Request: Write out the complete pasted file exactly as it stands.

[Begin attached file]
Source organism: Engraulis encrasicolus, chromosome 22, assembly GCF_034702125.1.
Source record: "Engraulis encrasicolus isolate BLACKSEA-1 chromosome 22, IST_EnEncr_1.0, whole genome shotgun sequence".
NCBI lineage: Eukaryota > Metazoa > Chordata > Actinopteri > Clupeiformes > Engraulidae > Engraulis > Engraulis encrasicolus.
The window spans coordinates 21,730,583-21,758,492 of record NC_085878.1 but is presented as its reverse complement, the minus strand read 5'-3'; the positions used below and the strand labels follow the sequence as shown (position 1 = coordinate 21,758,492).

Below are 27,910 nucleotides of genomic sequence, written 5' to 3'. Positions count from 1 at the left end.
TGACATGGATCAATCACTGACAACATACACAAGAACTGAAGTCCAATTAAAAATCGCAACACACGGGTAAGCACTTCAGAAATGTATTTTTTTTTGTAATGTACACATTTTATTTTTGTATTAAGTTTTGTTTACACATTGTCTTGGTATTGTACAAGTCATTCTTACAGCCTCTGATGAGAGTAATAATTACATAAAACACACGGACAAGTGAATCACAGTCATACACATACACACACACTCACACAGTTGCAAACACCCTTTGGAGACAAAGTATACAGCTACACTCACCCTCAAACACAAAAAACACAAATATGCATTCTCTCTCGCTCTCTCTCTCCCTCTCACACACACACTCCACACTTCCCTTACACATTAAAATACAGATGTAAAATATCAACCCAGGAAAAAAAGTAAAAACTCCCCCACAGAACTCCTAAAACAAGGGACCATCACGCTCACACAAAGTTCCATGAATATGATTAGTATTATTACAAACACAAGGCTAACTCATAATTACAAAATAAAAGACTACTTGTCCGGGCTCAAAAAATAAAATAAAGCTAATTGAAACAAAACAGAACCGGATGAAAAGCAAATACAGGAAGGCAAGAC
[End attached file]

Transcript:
Source organism: Engraulis encrasicolus, chromosome 22, assembly GCF_034702125.1.
Source record: "Engraulis encrasicolus isolate BLACKSEA-1 chromosome 22, IST_EnEncr_1.0, whole genome shotgun sequence".
NCBI lineage: Eukaryota > Metazoa > Chordata > Actinopteri > Clupeiformes > Engraulidae > Engraulis > Engraulis encrasicolus.
The window spans coordinates 21,730,583-21,758,492 of record NC_085878.1 but is presented as its reverse complement, the minus strand read 5'-3'; the positions used below and the strand labels follow the sequence as shown (position 1 = coordinate 21,758,492).

Below are 27,910 nucleotides of genomic sequence, written 5' to 3'. Positions count from 1 at the left end.
TGACATGGATCAATCACTGACAACATACACAAGAACTGAAGTCCAATTAAAAATCGCAACACACGGGTAAGCACTTCAGAAATGTATTTTTTTTTGTAATGTACACATTTTATTTTTGTATTAAGTTTTGTTTACACATTGTCTTGGTATTGTACAAGTCATTCTTACAGCCTCTGATGAGAGTAATAATTACATAAAACACACGGACAAGTGAATCACAGTCATACACATACACACACACTCACACAGTTGCAAACACCCTTTGGAGACAAAGTATACAGCTACACTCACCCTCAAACACAAAAAACACAAATATGCATTCTCTCTCGCTCTCTCTCTCCCTCTCACACACACACTCCACACTTCCCTTACACATTAAAATACAGATGTAAAATATCAACCCAGGAAAAAAAGTAAAAACTCCCCCACAGAACTCCTAAAACAAGGGACCATCACGCTCACACAAAGTTCCATGAATATGATTAGTATTATTACAAACACAAGGCTAACTCATAATTACAAAATAAAAGACTACTTGTCCGGGCTCAAAAAATAAAATAAAGCTAATTGAAACAAAACAGAACCGGATGAAAAGCAAATACAGGAAGGCAAGAC